Speaking with Sputnik, Kenan Tuzlu, commander of the Turkmen unit of the Iraqi security forces Hashd ash-Shaabi, emphasized that "American forces are aggressive, occupying forces" and demanded their withdrawal from Iraq.
"We don't want the US or any other foreign military’s presence in Iraq. We consider it unacceptable. There is no rational explanation for the American presence in our country. Earlier they pretended to fight Daesh for their troops to stay in Iraq. Now Daesh is over and the Americans don’t have any reliable pretext. We had been against the American presence in Iraq even before Daesh was destroyed. Our forces and the Iraqi army were fighting against Daesh. An agreement according to which the Americans should leave the country was completed in 2011 in the US. However, they don’t stick to this agreement. Iraqi people don’t want American military people to stay in the country. No country can agree to be occupied by another country," he said.
He emphasized, "The leader of Hashd ash-Shaabi, Ebu Mehdi Muhendis, never wanted the US presence in Iraq. All Hashd ash-Shaabi senior officers also demand the withdrawal of the American forces from the country. American military forces set up their bases mainly in the sites where Kurdish forces are located. The Hashd ash-Shaabi territorial army doesn’t need the US military forces to be present in Iraq."
Meanwhile, the Iraqi Army's victory over Daesh was declared last December by the Iraqi Prime Minister Haider al-Abadi after the country's forces gained complete control over the border with Syria.
Last week, an Iraqi government spokesman reportedly confirmed that the US had begun to draw down its forces, following Baghdad's declaration of victory over Daesh. Western contractors at a US-led coalition base said earlier that dozens of American soldiers had been transported to Afghanistan over the past weeks.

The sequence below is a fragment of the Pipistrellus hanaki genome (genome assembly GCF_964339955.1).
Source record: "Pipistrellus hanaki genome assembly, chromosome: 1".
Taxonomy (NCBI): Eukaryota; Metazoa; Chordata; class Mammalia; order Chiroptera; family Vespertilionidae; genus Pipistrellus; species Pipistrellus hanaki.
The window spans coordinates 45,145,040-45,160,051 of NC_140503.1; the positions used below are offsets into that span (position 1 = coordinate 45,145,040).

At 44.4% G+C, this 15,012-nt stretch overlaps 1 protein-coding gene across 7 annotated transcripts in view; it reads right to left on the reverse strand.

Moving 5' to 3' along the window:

An Iraqi official close to al-Abadi said earlier that the initial agreement stipulated the withdrawal of some 60 percent of the current US contingent, while 4,000 troops would stay to train the Iraqi military.
Such an agreement between the coalition and the Iraqi government has been reached for the first time since the war against Daesh in the Middle Eastern country was launched three years ago.
Daesh took over much of Iraq in 2014, when it seized Mosul, the country's second-biggest city, and made it the terrorist group's so-called capital in Iraq. A year later, the country's forces, supported by the US-led coalition, launched an operation to free the territories.
Iraqi forces regained control over Mosul last summer. In November, they retook the town of Rawa, the last Daesh stronghold in the country.
However, US Secretary of State Rex Tillerson said in October last year at a congressional hearing that the United States would maintain a military presence in Iraq under the Authorization for Use of Military Force until Daesh is completely eliminated.
"We will remain in Iraq until ISIS [Daesh] is defeated… under the 2001 and 2002 AUMFs," Tillerson stated before the US Senate Foreign Relations Committee. "We are there also at the invitation of the Iraqi government."